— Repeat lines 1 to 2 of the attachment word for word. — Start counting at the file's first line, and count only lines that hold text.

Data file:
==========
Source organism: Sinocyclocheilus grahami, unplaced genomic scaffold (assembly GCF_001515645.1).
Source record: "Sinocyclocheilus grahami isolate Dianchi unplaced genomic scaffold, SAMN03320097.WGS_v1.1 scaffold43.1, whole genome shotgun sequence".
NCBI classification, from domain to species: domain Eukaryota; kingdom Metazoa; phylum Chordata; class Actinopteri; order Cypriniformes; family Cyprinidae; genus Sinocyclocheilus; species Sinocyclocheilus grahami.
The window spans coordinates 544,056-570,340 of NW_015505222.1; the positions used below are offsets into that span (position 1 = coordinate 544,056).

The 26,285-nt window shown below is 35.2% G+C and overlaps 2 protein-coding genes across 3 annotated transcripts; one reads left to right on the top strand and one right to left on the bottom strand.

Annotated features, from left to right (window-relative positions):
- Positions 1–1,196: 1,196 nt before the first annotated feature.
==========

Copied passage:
Source organism: Sinocyclocheilus grahami, unplaced genomic scaffold (assembly GCF_001515645.1).
Source record: "Sinocyclocheilus grahami isolate Dianchi unplaced genomic scaffold, SAMN03320097.WGS_v1.1 scaffold43.1, whole genome shotgun sequence".